How are the poets Elizabeth Barrett Browning and Dylan Thomas similar and different in their writing style in the poems "How Do I Love Thee? Let Me Count The Ways" and "Do Not Go Gentle into That...
How are the poets Elizabeth Barrett Browning and Dylan Thomas similar and different in their writing style in the poems "How Do I Love Thee? Let Me Count The Ways" and "Do Not Go Gentle into That Good Night"?
The first area you should compare is prosody. Both poets are using traditional meter. In terms of rhythm, both poems are written in iambic pentameter. Thomas's poem, however, has a greater number of spondaic substitutions than Browning's. One distinctive feature of Thomas's poem that gives it a sort of weight or solemnity is the use of initial spondaic substitutions.
In terms of rhyme structure, Browning's poem is a sonnet and Thomas's a villanelle. Browning uses the Petrarchan or Italian sonnet form of an octave and a sestet, rhymed ABBAABBA CDCDCD. The villanelle form used by Thomas, unlike the sonnet, is divided into stanzas. A villanelle consists of several three-line stanzas rhymed ABA with a final four-line stanza rhymed ABAA. Another major difference between the sonnet and the villanelle is that a villanelle uses refrains, repeating entire lines. The final line of the first stanza is repeated in all subsequent odd-numbered stanzas, while the final line of the second stanza is repeated as the final line of all even-numbered stanzas. The final four-line stanza has two regular lines followed by the first and then second refrain. Browning also uses repetition quite heavily, often repeating the phrase "I love thee," but the repetitions do not form a regular pattern.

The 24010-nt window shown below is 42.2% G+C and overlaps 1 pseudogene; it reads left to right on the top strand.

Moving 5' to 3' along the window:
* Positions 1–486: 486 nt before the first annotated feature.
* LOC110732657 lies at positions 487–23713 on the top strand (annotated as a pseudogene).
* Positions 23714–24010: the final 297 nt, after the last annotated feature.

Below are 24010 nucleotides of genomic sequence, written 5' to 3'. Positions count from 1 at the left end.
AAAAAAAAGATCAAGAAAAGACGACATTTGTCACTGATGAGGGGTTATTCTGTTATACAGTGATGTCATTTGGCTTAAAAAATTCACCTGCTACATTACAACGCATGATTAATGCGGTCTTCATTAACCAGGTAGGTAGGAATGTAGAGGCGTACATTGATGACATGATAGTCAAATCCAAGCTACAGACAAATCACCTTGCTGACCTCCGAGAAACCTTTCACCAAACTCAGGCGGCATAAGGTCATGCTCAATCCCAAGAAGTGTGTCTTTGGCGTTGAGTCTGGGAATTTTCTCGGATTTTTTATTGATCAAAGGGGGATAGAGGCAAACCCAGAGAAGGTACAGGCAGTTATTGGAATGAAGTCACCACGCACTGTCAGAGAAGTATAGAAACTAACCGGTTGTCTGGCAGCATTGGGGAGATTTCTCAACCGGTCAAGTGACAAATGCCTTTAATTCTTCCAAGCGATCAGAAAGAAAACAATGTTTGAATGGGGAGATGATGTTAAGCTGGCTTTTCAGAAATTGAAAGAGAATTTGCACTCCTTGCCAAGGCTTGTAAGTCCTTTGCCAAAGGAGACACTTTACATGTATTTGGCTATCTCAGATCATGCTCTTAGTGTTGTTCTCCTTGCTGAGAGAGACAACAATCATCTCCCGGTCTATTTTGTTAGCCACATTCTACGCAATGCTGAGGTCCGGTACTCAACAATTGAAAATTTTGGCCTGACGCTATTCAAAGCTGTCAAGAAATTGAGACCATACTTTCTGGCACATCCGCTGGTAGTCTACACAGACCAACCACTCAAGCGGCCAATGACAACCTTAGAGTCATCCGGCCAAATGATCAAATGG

While both poems address love and build to a conclusion about the relationship between love and death, Browning's progresses logically and steadily to its conclusion, while Thomas uses the rhetorical technique of crescendo to build to a dramatic conclusion.
In terms of language, both poems rely heavily on monosyllables. Browning is slightly more monosyllabic and uses slightly more abstract language, while Thomas is more vivid, sensual, and concrete. Thomas also uses comparison more heavily than Browning, giving several examples of how other types of men struggle against death (wise, brave, wild, and good men) before addressing his father, while Browning's comparisons illustrate the quality of her love rather than comparing it with that of other people. Browning's poem uses the first person throughout while Thomas only introduces the first person in the final stanza.
Thomas relies more heavily on assonance and alliteration than Browning. A dramatic example of his use of assonance can be found in the first stanza:
Old age should burn and rave at close of day;
Rage, rage against the dying of the light.